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Thread: handheld router with big bit

  1. #1
    Join Date
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    handheld router with big bit

    Hi all,

    If I get a custom made router bit for this chamfer and I only take small passes at a time (like 1/16") will handling this router bit be an issue?

    This is a chamfer on a table top that I don't have room to do with my router table. I am will to change the dimensions some. I think it looks good though in my drawings.

    I can sub it out if safety is going to be big concern.

    custom bit.jpg

  2. #2
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    Mar 2003
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    The big concern is that the router might rock a bit. I'd mount the router to a base extension which goes quite a ways on the surface of the table -- either the top or the bottom, I can't tell. You could even put a weight on the extension to make sure the router doesn't rock down.

  3. #3
    I would cut it with tilted blade table saw. Then finish with plane and sandpaper. I think the router will be messy,slow,and
    more work to smooth up.

  4. #4
    Having asked the question you are obviously not in the “hold my beer” mode. Can it be done? Sure! The question is, what can go wrong and what happens then. The answer I think is, lots and you don’t know. The inertia on that is enormous. I have done this on a router table and with that large a bit I was nervous. I’m not a pro, but I bet once you mount that bit in a router big enough to spin it and turn it on, you will get a little weak in the knees at the prospect of putting it on wood.

  5. #5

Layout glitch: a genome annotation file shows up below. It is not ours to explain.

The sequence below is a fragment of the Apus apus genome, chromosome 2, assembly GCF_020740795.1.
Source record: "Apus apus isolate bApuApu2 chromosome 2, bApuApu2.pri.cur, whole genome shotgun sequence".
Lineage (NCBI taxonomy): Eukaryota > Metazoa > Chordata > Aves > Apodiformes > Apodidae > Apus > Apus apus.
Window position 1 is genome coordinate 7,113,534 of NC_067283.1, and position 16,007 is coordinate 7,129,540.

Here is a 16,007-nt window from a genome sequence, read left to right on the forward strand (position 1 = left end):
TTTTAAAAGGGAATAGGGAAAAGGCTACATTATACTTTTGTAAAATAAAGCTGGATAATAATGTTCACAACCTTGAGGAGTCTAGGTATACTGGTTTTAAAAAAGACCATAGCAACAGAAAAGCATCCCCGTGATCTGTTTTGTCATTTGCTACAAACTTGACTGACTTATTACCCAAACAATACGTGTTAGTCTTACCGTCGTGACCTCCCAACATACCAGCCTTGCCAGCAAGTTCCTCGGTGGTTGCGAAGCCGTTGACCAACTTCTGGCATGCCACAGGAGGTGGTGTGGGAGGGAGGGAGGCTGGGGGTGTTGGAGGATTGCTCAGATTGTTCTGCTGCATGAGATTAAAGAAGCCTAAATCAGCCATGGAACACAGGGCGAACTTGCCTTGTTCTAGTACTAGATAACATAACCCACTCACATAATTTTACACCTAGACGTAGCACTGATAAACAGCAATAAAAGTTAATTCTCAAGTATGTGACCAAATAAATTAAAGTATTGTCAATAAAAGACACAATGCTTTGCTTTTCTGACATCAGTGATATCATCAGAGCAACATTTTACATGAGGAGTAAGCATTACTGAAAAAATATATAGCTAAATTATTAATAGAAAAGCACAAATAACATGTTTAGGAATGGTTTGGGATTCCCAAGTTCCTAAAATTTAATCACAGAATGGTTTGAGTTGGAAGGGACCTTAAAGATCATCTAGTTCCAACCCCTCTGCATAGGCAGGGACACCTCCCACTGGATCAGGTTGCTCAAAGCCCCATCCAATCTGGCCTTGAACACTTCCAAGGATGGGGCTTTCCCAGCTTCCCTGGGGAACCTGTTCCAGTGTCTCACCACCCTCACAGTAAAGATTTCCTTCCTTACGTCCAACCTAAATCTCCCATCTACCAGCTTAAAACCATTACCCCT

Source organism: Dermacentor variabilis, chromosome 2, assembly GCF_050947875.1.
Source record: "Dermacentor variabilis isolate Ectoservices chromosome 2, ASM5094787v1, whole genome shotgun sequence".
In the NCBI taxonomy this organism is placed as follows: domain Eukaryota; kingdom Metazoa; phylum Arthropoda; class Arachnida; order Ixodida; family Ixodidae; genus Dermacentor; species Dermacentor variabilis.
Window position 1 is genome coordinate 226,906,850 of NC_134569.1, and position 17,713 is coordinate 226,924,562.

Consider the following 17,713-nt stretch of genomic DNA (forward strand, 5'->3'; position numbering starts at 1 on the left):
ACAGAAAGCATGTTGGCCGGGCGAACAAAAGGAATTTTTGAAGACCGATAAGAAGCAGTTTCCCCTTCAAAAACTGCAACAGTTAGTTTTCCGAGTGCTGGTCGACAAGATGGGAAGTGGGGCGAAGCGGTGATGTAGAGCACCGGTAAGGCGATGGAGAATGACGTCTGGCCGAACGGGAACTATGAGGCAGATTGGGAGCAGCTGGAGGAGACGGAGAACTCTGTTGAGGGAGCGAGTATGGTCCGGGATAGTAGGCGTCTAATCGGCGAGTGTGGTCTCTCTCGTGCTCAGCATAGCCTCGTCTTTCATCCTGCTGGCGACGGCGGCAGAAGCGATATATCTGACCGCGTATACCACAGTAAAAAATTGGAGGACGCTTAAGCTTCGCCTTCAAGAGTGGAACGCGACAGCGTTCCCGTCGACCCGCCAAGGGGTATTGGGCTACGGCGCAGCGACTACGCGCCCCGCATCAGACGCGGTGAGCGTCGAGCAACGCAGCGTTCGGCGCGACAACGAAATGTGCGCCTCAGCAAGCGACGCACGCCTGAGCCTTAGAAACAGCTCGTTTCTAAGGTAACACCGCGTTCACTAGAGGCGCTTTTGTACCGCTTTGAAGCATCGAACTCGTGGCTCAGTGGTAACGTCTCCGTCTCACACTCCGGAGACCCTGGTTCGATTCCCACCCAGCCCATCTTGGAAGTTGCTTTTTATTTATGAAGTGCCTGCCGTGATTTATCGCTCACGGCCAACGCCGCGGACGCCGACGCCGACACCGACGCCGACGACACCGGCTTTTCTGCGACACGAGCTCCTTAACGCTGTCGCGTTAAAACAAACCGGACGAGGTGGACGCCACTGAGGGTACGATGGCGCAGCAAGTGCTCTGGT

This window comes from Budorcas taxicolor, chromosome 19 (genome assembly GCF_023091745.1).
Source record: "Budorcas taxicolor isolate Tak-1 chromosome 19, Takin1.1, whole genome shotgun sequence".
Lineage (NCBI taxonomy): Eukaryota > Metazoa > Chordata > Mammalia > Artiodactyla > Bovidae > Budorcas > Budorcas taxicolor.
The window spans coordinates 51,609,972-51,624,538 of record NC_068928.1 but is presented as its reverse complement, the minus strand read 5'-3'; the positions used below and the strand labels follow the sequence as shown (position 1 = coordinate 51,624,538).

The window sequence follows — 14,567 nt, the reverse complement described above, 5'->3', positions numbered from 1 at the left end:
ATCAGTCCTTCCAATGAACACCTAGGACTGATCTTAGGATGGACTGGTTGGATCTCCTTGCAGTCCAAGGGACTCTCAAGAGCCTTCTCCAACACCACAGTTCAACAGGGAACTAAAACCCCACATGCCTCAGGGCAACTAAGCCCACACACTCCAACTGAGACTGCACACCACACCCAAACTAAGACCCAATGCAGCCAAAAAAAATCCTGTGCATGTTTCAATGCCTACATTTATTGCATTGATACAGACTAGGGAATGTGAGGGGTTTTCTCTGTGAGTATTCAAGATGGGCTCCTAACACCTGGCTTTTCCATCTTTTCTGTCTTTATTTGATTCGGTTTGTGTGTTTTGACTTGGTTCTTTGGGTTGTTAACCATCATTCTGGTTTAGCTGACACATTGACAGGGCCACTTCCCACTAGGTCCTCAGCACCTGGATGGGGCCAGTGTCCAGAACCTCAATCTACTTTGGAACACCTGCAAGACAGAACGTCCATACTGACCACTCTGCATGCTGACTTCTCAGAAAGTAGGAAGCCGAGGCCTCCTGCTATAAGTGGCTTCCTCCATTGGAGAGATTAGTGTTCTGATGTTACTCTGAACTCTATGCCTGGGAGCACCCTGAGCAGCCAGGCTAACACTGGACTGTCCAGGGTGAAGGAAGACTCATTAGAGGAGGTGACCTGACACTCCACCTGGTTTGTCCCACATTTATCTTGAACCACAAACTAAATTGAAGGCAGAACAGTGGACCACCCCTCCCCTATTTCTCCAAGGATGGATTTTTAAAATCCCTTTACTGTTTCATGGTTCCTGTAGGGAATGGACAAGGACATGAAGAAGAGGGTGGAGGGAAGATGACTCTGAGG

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    I'm with Mel.

    This is basically the same as doing a raised panel on a table saw. Plenty of videos on that are available. In a nutshell: High fence that wraps your TS fence...work clamped to fence... push the whole thing along your TS fence.

    If you have a horizontal raised panel router bit, you could make a quick, one time horizontal router table out of a couple hunks of melamine and use spacers to gradually lower the work to the final cut. It's a lot more trouble though. Lots of videos on that also.

    Of course this all depends on how big a table top we are talking about.
    Rick Potter

    DIY journeyman,
    FWW wannabe.
    AKA Village Idiot.

  6. #6
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    Sep 2014
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    Swampscott, MA
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    I did something similar to the underside of a cherry dining table. Got as far as possible with shallow cuts using a big 45deg (Freud) bit in a handheld router and finished the rest with handplanes. Did a practice run first on some scrap poplar to convince myself it would work ok - both came out fine

  7. #7
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    What about a (big) circular saw and homemade jig? I think I would be tempted to try it with my 8-1/4" worm gear, then hand-plane the "chamfer."

    One side note: Are you sure that having just a 1/4" edge on the tabletop isn't going to make it look (and be) too fragile/vulnerable to denting/damage? I've found that even putting too large of a 1/4-round profile on the top edge of a tabletop makes the top "appear" too thin -- even it it's made from 4/4 or 5/4 stock –– so I generally just use a file/sander for this radius for that reason...
    Last edited by Jacob Reverb; 05-27-2019 at 7:40 AM.